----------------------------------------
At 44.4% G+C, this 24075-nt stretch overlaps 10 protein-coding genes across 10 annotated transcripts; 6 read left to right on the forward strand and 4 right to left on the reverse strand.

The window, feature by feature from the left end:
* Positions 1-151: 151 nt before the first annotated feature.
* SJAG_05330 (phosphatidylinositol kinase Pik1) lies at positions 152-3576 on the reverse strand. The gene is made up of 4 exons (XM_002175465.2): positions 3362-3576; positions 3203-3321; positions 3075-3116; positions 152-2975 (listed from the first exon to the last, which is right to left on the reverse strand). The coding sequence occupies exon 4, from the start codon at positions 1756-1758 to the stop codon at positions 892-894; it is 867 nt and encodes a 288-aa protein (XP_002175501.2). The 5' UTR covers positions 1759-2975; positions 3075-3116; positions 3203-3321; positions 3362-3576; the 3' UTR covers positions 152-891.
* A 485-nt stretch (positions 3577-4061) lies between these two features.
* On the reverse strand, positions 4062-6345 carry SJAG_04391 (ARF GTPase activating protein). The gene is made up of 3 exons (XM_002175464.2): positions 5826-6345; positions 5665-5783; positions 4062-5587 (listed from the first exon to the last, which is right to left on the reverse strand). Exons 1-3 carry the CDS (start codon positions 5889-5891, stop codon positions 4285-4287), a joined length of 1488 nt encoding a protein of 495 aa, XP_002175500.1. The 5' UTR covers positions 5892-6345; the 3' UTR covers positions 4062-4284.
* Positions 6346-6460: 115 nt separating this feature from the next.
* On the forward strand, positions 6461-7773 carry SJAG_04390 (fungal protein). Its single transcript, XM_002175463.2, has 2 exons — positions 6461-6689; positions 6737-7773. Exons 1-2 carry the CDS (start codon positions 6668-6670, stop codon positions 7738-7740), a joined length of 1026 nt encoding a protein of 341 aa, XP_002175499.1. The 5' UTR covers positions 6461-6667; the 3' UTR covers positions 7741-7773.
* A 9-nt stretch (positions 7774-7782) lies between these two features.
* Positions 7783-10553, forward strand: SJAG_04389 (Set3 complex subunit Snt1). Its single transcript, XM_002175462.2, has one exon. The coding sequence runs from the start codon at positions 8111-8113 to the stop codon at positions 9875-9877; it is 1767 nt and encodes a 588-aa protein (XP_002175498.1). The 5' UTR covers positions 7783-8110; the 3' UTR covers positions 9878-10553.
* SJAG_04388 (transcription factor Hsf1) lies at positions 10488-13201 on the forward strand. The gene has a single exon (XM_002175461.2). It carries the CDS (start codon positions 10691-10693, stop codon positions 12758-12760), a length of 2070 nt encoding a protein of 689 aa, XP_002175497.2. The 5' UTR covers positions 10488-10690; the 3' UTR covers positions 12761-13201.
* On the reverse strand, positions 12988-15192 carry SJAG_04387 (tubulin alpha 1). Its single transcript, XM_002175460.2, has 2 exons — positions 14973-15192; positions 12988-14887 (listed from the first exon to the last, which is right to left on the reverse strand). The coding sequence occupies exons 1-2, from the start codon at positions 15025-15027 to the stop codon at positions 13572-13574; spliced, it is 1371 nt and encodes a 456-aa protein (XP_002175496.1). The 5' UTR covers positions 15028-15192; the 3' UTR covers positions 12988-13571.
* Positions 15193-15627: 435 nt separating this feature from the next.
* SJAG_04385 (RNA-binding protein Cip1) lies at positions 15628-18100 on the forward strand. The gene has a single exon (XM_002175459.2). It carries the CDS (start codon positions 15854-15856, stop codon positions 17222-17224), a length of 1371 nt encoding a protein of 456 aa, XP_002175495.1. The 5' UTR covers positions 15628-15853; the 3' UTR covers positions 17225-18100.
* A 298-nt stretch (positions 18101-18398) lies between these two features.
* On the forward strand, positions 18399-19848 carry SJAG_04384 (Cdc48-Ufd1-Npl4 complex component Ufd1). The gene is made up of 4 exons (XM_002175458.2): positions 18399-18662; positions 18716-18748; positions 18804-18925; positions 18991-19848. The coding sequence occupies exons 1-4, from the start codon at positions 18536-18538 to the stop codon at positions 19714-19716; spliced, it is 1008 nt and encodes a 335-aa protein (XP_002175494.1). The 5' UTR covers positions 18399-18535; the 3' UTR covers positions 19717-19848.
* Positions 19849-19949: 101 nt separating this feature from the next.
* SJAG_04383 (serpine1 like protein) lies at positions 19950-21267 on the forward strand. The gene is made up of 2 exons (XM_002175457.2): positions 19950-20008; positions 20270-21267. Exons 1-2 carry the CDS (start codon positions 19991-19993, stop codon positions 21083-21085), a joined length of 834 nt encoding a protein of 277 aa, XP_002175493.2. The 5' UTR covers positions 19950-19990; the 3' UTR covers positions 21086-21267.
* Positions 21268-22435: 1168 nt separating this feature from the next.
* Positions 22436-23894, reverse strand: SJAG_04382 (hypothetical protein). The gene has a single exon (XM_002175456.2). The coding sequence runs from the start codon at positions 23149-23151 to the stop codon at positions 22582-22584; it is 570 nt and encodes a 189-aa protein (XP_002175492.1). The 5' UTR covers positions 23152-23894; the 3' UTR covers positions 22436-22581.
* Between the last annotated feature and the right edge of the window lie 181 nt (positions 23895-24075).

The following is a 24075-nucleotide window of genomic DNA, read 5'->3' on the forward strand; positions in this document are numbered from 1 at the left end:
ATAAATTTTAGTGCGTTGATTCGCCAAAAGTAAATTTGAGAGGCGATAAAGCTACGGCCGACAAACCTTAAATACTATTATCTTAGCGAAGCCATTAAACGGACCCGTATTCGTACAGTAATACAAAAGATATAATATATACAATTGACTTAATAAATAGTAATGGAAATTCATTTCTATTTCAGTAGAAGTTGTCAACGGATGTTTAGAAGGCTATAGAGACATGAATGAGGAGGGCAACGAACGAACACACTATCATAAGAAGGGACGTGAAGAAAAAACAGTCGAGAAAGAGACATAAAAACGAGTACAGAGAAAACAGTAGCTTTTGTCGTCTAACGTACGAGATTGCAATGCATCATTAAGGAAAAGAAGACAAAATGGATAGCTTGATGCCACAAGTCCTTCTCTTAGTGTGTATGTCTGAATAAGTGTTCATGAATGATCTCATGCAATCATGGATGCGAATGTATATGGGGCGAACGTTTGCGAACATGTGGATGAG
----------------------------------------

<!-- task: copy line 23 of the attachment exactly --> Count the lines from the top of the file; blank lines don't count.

ATAAATTTTAGTGCGTTGATTCGCCAAAAGTAAATTTGAGAGGCGATAAAGCTACGGCCGACAAACCTTAAATACTATTATCTTAGCGAAGCCATTAAACGGACCCGTATTCGTACAGTAATACAAAAGATATAATATATACAATTGACTTAATAAATAGTAATGGAAATTCATTTCTATTTCAGTAGAAGTTGTCAACGGATGTTTAGAAGGCTATAGAGACATGAATGAGGAGGGCAACGAACGAACACACTATCATAAGAAGGGACGTGAAGAAAAAACAGTCGAGAAAGAGACATAAAAACGAGTACAGAGAAAACAGTAGCTTTTGTCGTCTAACGTACGAGATTGCAATGCATCATTAAGGAAAAGAAGACAAAATGGATAGCTTGATGCCACAAGTCCTTCTCTTAGTGTGTATGTCTGAATAAGTGTTCATGAATGATCTCATGCAATCATGGATGCGAATGTATATGGGGCGAACGTTTGCGAACATGTGGATGAG